BOSTON (Reuters) - A former hedge fund manager was ordered to pay nearly $300 million for having cheated clients by sending out fake account statements, the Commodity Futures Trading Commission said on Tuesday.
Paul Eustace, the founder of Philadelphia Alternative Asset Management Company, must return more than $279 million to clients and pay about $12 million in civil penalties, the regulator said.
Eustace, who represented himself in the case, had been indicted on two criminal counts of commodities fraud. He signed the consent order last week and could not be reached in person on Tuesday.
The fund, which collapsed in 2005, was ordered to pay a $8.8 million fine. It may also be ordered to pay $276 million in restitution if Eustace is not able to pay.
The court appointed Philadelphia-based law firm, Stradley, Ronon, Stevens & Young, LLP to act as receiver and account for the assets and collect them. The receiver has already recovered $96 million.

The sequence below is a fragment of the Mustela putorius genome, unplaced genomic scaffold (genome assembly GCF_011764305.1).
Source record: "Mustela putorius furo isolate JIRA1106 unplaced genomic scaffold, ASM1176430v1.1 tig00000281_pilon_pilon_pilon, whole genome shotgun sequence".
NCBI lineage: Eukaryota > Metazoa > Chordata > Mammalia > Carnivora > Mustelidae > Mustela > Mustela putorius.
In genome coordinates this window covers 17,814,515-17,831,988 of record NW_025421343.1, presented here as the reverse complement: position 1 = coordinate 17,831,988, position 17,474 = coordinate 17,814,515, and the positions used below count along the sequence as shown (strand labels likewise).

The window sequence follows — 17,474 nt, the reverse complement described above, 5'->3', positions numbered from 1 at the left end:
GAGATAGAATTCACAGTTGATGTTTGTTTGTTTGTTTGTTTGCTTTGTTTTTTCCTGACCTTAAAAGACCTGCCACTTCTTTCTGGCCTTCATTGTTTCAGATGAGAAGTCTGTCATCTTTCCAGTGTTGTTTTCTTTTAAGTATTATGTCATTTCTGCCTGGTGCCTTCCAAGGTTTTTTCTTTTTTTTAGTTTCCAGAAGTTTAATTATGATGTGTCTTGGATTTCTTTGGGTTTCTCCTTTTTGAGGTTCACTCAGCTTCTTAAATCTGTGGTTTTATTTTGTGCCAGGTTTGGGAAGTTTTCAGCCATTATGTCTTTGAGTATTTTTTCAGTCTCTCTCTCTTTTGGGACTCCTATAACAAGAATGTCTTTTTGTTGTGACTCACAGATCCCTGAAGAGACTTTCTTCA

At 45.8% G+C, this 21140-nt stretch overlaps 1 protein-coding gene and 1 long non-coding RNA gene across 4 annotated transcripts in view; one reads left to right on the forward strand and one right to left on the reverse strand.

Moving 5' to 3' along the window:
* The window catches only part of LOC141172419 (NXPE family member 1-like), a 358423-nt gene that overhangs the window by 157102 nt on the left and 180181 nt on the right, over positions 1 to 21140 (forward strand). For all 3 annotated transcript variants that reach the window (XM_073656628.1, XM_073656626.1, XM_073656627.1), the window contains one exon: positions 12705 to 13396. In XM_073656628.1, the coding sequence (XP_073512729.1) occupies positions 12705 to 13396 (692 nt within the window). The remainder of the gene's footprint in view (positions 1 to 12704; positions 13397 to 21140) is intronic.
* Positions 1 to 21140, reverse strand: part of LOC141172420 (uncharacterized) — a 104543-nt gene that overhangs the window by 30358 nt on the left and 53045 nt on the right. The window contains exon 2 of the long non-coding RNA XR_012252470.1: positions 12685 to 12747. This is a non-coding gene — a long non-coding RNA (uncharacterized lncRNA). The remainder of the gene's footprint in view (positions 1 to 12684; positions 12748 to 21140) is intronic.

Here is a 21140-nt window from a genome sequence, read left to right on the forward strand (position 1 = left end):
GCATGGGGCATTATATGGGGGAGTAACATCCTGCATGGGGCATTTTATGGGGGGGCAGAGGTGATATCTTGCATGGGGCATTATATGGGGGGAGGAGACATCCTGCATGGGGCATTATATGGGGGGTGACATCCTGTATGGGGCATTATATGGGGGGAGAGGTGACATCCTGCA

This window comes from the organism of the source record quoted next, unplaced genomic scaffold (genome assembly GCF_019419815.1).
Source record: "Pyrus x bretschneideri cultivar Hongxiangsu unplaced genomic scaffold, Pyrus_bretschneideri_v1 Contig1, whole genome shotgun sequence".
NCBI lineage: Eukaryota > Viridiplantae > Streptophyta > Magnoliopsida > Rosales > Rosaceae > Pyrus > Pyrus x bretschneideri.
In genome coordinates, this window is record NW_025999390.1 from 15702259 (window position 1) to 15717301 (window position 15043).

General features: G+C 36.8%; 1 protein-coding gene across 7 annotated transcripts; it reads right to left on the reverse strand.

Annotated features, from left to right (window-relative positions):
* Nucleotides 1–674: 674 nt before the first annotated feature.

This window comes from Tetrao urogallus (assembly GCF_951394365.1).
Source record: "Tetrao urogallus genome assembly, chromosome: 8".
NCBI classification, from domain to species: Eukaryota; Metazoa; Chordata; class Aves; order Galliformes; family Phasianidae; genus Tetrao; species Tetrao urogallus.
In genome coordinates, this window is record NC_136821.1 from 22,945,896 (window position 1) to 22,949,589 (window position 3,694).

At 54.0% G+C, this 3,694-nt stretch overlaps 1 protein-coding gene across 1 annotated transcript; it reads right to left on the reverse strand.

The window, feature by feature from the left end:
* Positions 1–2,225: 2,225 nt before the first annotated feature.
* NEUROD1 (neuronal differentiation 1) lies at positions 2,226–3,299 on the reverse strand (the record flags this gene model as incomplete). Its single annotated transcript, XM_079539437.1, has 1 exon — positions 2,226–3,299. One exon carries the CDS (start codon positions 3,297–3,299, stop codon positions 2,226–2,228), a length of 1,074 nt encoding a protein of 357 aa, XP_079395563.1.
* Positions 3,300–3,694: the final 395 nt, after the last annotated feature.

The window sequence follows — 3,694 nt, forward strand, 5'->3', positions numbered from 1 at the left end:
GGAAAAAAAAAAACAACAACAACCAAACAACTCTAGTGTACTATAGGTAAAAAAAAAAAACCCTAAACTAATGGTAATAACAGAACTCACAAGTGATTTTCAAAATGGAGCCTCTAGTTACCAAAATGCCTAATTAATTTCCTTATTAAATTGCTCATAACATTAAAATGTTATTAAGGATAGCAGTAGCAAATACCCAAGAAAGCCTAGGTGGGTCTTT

Additionally, regulators froze about $70 million when the Commodity Futures Trading Commission first brought the case.
Prosecutors accused Eustace, who lives in Canada, of having fabricated false trading account statements that hid mounting losses between October 2002 and May 2005.
While he told clients that he would trade commodity futures or options and said the portfolios were valued at over $230 million in May 2005, prosecutors alleged that he fraudulently operated the funds and lost millions of dollars.
"This concludes a successful effort by our division of enforcement to stop fraud in its tracks, return as much money as possible to defrauded investors," Walter Lukken, acting chairman of the Commodity Futures Trading Commission, which filed the lawsuit, said in a statement.
Reporting by Svea Herbst-Bayliss, editing by Richard Chang